Ex-software firm officials charged in securities fraud

Computer Associates to pay $225 million fine for improper accounting

September 23, 2004|By Mark Harrington and James Toedtman | Mark Harrington and James Toedtman,NEWSDAY

NEW YORK - Federal prosecutors charged former Computer Associates Chairman and Chief Executive Sanjay Kumar and a former sales executive yesterday with 10 counts each of securities fraud and obstruction of justice, as the company reached a multimillion-dollar agreement aimed at dismissal of corporate criminal charges.

In a dizzying day of developments in the two-year-old case, a grand jury handed up indictments of Kumar and his one-time top lieutenant, former Executive Vice President Stephen Richards, saying they masterminded a scheme to prematurely book sales at the Long Island software company to the tune of $2.2 billion.

Both men are scheduled to be arraigned in U.S. District Court in Brooklyn this morning. Through their attorneys, both men denied any wrongdoing.

Meanwhile, the company's one-time top lawyer, former general counsel Steven Woghin, pleaded guilty yesterday to securities fraud and obstruction of justice charges. He could be sentenced to 25 years in prison.

The company agreed to a laundry list of new controls and measures as part of a deferred prosecution agreement that includes a $225 million fine and the hiring of an independent monitor for at least 18 months.

In a conference call yesterday, Computer Associates' chairman, Lewis Ranieri, expressed contrition.

"CA accepts responsibility for the improper accounting practices and misstatement of revenue from Jan. 1, 1998, through Sept. 30, 2000, and for impeding and failing to cooperate with the Department of Justice and the SEC investigations," he said. "This conduct was wrong."

Kumar, who left Computer Associates in June after 17 years at the company, is expected to plead not guilty today.

In a statement, Kumar denied any wrongdoing, and his attorney, Jack Cooney, said he "expects to be exonerated of all charges." Rather than obstruct the federal probes, Kumar recommended the hiring of outside law firms to uncover the wrongdoing, the statement said, and he pushed for the release of documents and employee cooperation.

Richards' attorney, David Zornow, accused the government of having "overreached in this case." He said Richards' duties were "selling the company's software," not finance or sales accounting functions. "Mr. Richards vigorously denies any wrongdoing and is confident he will be vindicated at trial."

But Deputy Attorney General James Comey, in a news conference in Washington, painted a far different picture.

"The investigators in this case went up against highly sophisticated and allegedly corrupt corporate executives who used every means at their disposal to delay, deceive and derail the government's investigation," Comey said.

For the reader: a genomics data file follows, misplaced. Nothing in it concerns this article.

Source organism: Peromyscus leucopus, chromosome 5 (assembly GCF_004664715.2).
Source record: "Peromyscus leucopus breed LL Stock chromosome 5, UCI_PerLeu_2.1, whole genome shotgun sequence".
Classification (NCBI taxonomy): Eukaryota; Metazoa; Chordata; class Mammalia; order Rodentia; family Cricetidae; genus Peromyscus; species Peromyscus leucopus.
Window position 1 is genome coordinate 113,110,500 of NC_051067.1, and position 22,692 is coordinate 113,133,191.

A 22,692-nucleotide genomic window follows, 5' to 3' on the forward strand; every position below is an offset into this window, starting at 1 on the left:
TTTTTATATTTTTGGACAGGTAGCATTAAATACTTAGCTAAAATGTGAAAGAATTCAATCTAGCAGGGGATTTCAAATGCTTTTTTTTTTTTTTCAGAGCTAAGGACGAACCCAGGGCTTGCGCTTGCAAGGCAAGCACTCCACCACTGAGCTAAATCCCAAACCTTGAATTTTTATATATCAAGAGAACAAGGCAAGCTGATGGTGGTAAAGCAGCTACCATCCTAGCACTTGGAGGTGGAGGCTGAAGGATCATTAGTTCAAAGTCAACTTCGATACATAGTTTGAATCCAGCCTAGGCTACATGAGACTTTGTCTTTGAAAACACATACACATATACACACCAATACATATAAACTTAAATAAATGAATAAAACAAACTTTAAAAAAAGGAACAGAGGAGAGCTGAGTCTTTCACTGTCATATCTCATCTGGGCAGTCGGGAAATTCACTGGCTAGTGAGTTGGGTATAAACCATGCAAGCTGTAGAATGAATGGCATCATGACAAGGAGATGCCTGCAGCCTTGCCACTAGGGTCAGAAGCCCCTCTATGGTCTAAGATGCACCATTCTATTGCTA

On July 8, 1999, according to the indictment, Kumar took the company's jet to Paris, where he secured quick agreement on a $32 million license. Officials backdated the contract to June 30, 1999, and directed $19 million as revenue for the quarter that had closed eight days earlier. "After he got home, Kumar boasted about how his Paris caper had saved the quarter for Computer Associates," Comey said.

"The Computer Associates story also includes a failed cover-up, replete with lies to government investigators, lies under oath, and the use of attorneys to obstruct and impede the government's investigation of this fraud," Comey said.

Kumar and Richards were each charged with misleading corporate lawyers and board audit committee lawyers, with the knowledge that their statements would be relayed to investigators, further delaying the investigation.

All of the $225 million in fines will be paid by Computer Associates directly to shareholders, current and past, in three installments of $75 million over 18 months, with an outside monitor overseeing the payments.

Authorities acknowledged the rare use of the deferred prosecution and outside-monitor mechanism, saying CA received special treatment because of its cooperation with investigators.

"Today's agreement with Computer Associates shows that the government expects companies to take affirmative, proactive steps to make sure their employees act ethically, work in a healthy culture and comply with the law. And if they don't take those steps, the consequences will be severe," Comey said. "We have no interest in swinging at the wrong door and knocking down thousands of innocent employees."

At headquarters, executives portrayed Computer Associates as a changed company eager to have this difficult chapter behind them.

"We are a much different company than we were four years ago, when these improper practices occurred," said interim Chief Executive Ken Cron. "And we are a much different company than we were even just a year ago, when the board of directors authorized its audit committee to investigate these matters. Change will continue at CA, I can guarantee that."

In addition to committing itself to cooperate with continuing government requests for information, the company agreed to elect two new independent board members by December 2005, implement management, accounting and information system controls, and pursue gains of past executives who benefited from the wrongdoing.

Comey said the investigation is continuing.

Woghin's guilty plea means that he will cooperate with the government probe. Choking back tears in an emotional pleading before U.S. District Judge I. Leo Glasser, Woghin said, "Your honor, I am ashamed to be standing here today," and called his actions "entirely inconsistent with my behavior during my 30-year legal career."

Newsday is a Tribune Publishing newspaper.

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